Our fur-babies are special in our hearts, not quite children that grow up and create their own lives. These amazing creatures are our companions throughout their lives. Often dogs enter as impressionable puppies, and grow and age with us.
Each breed is different; each dog within the breed is different as well. Some breeds are a bit more high strung than others, some more intense and determined, some so easy-going and fluid in their attitudes that you’d swear you could do anything and they’d still love you.
[Also Read: How to Beat Dog Separation Anxiety]
In the book, the Accidental Tourist, Ann Tyler writes, “Ever consider what our dogs must think of us? I mean, here we come back from a grocery store with the most amazing haul, chicken, pork, half a cow. They must think we’re the greatest hunters on earth!”
Our dogs depend on us as that alpha hunter to feed them, love them and provide them with all their comforts. We are their leaders and of course what we think they need, and what they think they need, might be a bit different. What stresses out us as humans, often doesn’t bother a dog at all. However, we may not know or understand the psychology of the dogs and what gives them stress and anxiety.
They say dog years are different from people, and so are dog rules. So let’s explore a few no-nos in the dog world and in a dog’s mind.
Things Humans Do That Stresses Dogs Out
1 Mixed Signals
By using multiple words and gesture the same behavior, it’s like tossing a bunch of Scrabble letters at a dyslexic toddler and asking him to spell his name. By saying “stop!” “shh!” “no” and “quiet” and wagging your finger, waving your hands and stomping your feet at a dog when he’s barking at the same thing. You’ve given him so many different clues. Your dog gets confused, so often he barks even harder and longer in frustration. It’s better to have one word for that behavior that everyone in the family uses.
2 Dog Rules Are Simple. It’s Consistency.
Dogs don’t understand “special occasions” or “we’ll let it slide this time”. Dogs flourish on consistent rules and solid routine. In fact they take great comfort in it. Getting up to go for a walk every day at 7 am except for Sunday confuses them. Not being allowed in a certain room, except for a special occasion, distresses them. If your dog has been scolded and punished one time for a behavior and then praises another time for doing the same thing, they feel great discomfort and fear. What will the human do next? What is right and wrong?
3 Opportunism of Dog Behavior
Dogs are, well, dogs. They aren’t mini people in fur with four legs. They act on instinct as well as the behavior learned from you . Dogs dig, bark, chew, sniff, and the worse behavior that humans hate, they steal table scraps. To dogs, it’s natural. It’s what you are supposed to do. Slippers, toilet paper and couches are sometimes up for grabs in the dog world if the pooch is left alone too long and they are in easy reach.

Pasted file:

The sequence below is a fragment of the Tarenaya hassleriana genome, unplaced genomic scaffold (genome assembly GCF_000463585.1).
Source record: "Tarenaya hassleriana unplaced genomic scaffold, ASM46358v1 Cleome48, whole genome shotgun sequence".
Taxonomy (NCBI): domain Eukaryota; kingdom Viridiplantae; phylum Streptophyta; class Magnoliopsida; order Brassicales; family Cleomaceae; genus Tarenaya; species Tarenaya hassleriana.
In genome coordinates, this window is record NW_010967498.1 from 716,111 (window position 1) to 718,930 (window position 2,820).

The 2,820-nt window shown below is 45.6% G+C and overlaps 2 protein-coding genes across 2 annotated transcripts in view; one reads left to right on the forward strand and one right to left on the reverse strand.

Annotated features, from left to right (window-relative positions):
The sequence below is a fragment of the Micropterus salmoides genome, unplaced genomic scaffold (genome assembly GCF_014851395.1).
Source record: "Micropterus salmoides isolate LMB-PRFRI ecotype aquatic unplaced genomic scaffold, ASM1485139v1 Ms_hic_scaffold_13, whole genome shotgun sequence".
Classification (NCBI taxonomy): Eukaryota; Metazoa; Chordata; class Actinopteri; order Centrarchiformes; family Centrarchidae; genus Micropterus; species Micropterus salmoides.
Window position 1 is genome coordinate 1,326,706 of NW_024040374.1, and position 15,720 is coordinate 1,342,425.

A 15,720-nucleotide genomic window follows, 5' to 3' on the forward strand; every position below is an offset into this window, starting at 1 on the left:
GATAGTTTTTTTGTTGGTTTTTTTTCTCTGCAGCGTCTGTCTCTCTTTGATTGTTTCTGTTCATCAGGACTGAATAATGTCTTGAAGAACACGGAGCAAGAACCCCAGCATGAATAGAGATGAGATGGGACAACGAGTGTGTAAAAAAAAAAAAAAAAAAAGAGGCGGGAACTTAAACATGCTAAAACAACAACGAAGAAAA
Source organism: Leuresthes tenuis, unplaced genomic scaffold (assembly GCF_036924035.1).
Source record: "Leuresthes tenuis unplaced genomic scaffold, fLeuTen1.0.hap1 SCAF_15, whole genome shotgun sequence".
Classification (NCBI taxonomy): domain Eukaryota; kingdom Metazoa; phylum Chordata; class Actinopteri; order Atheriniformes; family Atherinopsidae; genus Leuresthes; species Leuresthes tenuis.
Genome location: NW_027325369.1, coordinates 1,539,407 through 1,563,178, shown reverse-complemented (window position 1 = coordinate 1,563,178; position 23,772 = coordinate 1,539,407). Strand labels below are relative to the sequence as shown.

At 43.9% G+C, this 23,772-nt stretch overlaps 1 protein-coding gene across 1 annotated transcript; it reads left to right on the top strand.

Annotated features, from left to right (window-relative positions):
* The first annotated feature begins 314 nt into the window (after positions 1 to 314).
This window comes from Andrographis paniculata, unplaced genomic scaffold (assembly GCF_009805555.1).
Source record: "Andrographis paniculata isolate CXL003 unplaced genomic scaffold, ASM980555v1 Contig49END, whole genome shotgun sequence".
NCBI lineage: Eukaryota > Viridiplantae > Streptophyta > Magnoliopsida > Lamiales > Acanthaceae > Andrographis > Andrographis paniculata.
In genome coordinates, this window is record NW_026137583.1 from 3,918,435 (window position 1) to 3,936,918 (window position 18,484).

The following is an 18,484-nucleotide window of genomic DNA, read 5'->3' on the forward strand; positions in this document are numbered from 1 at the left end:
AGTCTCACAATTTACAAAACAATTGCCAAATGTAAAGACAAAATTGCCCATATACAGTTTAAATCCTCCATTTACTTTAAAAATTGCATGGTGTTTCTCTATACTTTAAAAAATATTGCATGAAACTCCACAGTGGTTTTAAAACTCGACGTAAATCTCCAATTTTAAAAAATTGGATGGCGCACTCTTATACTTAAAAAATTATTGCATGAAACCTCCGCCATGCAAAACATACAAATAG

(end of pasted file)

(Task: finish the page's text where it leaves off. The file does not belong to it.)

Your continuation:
Rather than scolding and punishing, hid precious slippers, give them something to do, like chew on a Kong, and take them out for exercise or teaching them an “inside voice”. Taking them for a walk to a pond with wonderful things to bark at when the dog learns, “ok I can bark to my heart’s content here and only here” Is another way to smooth out the human dog relationship quandary. This takes patience on the human part. And kindness and understanding. Dogs will be dogs.
4 It’s OK, But Oh No it’s Not
.Saying “it’s okay” when your dog thinks it’s not. When our dogs are apprehensive, we want to soothe their worried minds. A strategy that works on grandma going to the hospital or a toddler who is overtired, doesn’t work for dog. Saying “it’s okay” in a soothing tone is what we’ve been taught to do for others, but for a canine pals, it strikes fear into their minds.
That’s because in dog reality, we’re training them to think the opposite. If we use a soothing phrase at the same time we are doing something they don’t like and perhaps even fear. They learn by association that the actually means something really, really bad is about to happen. This leads to stress, and sometimes hiding and extreme times biting.
5 Angry Times
Shaking your finger is one of the most stressful things you can do. This angry gesture, a hovering stance, combined with a stern tone, will cause anxiety and often he won’t know why you’re upset with him.
Staring at a dog you don’t know, can cause that dog stress. In the dog world, staring is a challenge. And sometimes with your own dog it can cause distress as he wonders, “Why is mommy or daddy mad at me?”
7 Couch Potato Dog
You go off to work and leave the pup alone for hours, then you go to the gym and/or come home to flop on the couch. Your dog needs exercise, little guys can run around the house chasing toys, bigger dogs need to walk, run or even stroll. Fresh air is vital. Take them to a dog park. Or risk an eaten couch, devoured in boredom.
8 And of Course at Guy Fawkes and New Years…
The crackers we so love to set off scare the living daylights out of pets. Ears down, tail between the legs, lookig for a dark corner to hide in – why do we do this to to them?
“A dog will teach you unconditional love. If you can have that in your life, things won’t be too bad.”